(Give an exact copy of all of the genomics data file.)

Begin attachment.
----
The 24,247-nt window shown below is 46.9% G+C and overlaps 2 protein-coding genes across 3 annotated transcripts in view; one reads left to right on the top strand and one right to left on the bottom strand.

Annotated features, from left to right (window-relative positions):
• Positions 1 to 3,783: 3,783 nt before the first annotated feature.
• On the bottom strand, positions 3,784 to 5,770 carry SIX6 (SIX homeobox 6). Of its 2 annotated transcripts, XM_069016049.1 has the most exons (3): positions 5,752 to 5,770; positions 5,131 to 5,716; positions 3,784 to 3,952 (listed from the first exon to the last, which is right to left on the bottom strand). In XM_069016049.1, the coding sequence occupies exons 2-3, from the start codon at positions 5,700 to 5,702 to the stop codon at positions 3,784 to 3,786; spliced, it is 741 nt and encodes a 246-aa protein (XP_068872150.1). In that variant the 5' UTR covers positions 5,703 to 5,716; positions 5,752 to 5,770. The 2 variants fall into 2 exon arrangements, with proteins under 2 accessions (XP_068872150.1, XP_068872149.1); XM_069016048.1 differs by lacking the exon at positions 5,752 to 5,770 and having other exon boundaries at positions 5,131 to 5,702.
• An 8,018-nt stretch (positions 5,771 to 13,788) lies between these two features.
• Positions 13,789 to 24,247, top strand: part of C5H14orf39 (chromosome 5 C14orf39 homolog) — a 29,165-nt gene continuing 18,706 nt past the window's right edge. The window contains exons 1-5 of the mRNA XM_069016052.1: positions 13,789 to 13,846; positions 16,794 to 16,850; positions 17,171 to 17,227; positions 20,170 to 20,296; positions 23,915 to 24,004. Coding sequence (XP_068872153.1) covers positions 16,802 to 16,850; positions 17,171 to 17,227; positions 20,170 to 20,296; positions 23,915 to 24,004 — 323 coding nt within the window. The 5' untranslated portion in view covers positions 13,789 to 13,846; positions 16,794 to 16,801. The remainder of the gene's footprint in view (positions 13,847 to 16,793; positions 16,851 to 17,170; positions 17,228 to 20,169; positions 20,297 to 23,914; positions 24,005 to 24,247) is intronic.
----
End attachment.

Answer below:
The 24,247-nt window shown below is 46.9% G+C and overlaps 2 protein-coding genes across 3 annotated transcripts in view; one reads left to right on the top strand and one right to left on the bottom strand.

Annotated features, from left to right (window-relative positions):
• Positions 1 to 3,783: 3,783 nt before the first annotated feature.
• On the bottom strand, positions 3,784 to 5,770 carry SIX6 (SIX homeobox 6). Of its 2 annotated transcripts, XM_069016049.1 has the most exons (3): positions 5,752 to 5,770; positions 5,131 to 5,716; positions 3,784 to 3,952 (listed from the first exon to the last, which is right to left on the bottom strand). In XM_069016049.1, the coding sequence occupies exons 2-3, from the start codon at positions 5,700 to 5,702 to the stop codon at positions 3,784 to 3,786; spliced, it is 741 nt and encodes a 246-aa protein (XP_068872150.1). In that variant the 5' UTR covers positions 5,703 to 5,716; positions 5,752 to 5,770. The 2 variants fall into 2 exon arrangements, with proteins under 2 accessions (XP_068872150.1, XP_068872149.1); XM_069016048.1 differs by lacking the exon at positions 5,752 to 5,770 and having other exon boundaries at positions 5,131 to 5,702.
• An 8,018-nt stretch (positions 5,771 to 13,788) lies between these two features.
• Positions 13,789 to 24,247, top strand: part of C5H14orf39 (chromosome 5 C14orf39 homolog) — a 29,165-nt gene continuing 18,706 nt past the window's right edge. The window contains exons 1-5 of the mRNA XM_069016052.1: positions 13,789 to 13,846; positions 16,794 to 16,850; positions 17,171 to 17,227; positions 20,170 to 20,296; positions 23,915 to 24,004. Coding sequence (XP_068872153.1) covers positions 16,802 to 16,850; positions 17,171 to 17,227; positions 20,170 to 20,296; positions 23,915 to 24,004 — 323 coding nt within the window. The 5' untranslated portion in view covers positions 13,789 to 13,846; positions 16,794 to 16,801. The remainder of the gene's footprint in view (positions 13,847 to 16,793; positions 16,851 to 17,170; positions 17,228 to 20,169; positions 20,297 to 23,914; positions 24,005 to 24,247) is intronic.